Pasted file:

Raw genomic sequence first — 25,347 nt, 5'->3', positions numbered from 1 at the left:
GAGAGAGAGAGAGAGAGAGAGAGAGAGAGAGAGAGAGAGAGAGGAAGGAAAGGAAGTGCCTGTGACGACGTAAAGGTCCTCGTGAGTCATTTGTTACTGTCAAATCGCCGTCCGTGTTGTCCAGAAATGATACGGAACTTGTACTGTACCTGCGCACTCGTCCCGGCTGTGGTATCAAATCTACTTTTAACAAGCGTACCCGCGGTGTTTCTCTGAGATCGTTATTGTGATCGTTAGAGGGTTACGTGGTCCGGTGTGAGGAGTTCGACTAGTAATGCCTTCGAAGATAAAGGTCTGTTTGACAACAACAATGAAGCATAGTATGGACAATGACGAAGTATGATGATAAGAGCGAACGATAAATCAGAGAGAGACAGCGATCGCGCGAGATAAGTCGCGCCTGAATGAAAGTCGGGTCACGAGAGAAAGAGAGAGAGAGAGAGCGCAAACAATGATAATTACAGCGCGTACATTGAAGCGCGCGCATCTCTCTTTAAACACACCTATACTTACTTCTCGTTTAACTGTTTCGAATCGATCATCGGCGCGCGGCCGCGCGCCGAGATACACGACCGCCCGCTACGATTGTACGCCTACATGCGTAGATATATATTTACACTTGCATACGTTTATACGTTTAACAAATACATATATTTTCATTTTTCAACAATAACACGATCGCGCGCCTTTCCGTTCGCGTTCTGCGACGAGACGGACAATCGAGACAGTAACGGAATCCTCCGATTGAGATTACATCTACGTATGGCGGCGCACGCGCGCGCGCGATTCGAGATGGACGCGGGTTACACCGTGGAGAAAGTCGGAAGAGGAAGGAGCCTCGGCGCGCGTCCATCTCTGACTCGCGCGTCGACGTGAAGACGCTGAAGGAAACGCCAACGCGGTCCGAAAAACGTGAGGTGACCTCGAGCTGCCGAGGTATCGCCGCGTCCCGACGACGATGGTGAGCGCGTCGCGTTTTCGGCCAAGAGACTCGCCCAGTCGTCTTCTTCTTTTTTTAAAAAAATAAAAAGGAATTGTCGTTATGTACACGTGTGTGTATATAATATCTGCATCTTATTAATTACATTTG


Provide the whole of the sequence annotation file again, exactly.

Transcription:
Raw genomic sequence first — 25,347 nt, 5'->3', positions numbered from 1 at the left:
GAGAGAGAGAGAGAGAGAGAGAGAGAGAGAGAGAGAGAGAGAGGAAGGAAAGGAAGTGCCTGTGACGACGTAAAGGTCCTCGTGAGTCATTTGTTACTGTCAAATCGCCGTCCGTGTTGTCCAGAAATGATACGGAACTTGTACTGTACCTGCGCACTCGTCCCGGCTGTGGTATCAAATCTACTTTTAACAAGCGTACCCGCGGTGTTTCTCTGAGATCGTTATTGTGATCGTTAGAGGGTTACGTGGTCCGGTGTGAGGAGTTCGACTAGTAATGCCTTCGAAGATAAAGGTCTGTTTGACAACAACAATGAAGCATAGTATGGACAATGACGAAGTATGATGATAAGAGCGAACGATAAATCAGAGAGAGACAGCGATCGCGCGAGATAAGTCGCGCCTGAATGAAAGTCGGGTCACGAGAGAAAGAGAGAGAGAGAGAGCGCAAACAATGATAATTACAGCGCGTACATTGAAGCGCGCGCATCTCTCTTTAAACACACCTATACTTACTTCTCGTTTAACTGTTTCGAATCGATCATCGGCGCGCGGCCGCGCGCCGAGATACACGACCGCCCGCTACGATTGTACGCCTACATGCGTAGATATATATTTACACTTGCATACGTTTATACGTTTAACAAATACATATATTTTCATTTTTCAACAATAACACGATCGCGCGCCTTTCCGTTCGCGTTCTGCGACGAGACGGACAATCGAGACAGTAACGGAATCCTCCGATTGAGATTACATCTACGTATGGCGGCGCACGCGCGCGCGCGATTCGAGATGGACGCGGGTTACACCGTGGAGAAAGTCGGAAGAGGAAGGAGCCTCGGCGCGCGTCCATCTCTGACTCGCGCGTCGACGTGAAGACGCTGAAGGAAACGCCAACGCGGTCCGAAAAACGTGAGGTGACCTCGAGCTGCCGAGGTATCGCCGCGTCCCGACGACGATGGTGAGCGCGTCGCGTTTTCGGCCAAGAGACTCGCCCAGTCGTCTTCTTCTTTTTTTAAAAAAATAAAAAGGAATTGTCGTTATGTACACGTGTGTGTATATAATATCTGCATCTTATTAATTACATTTG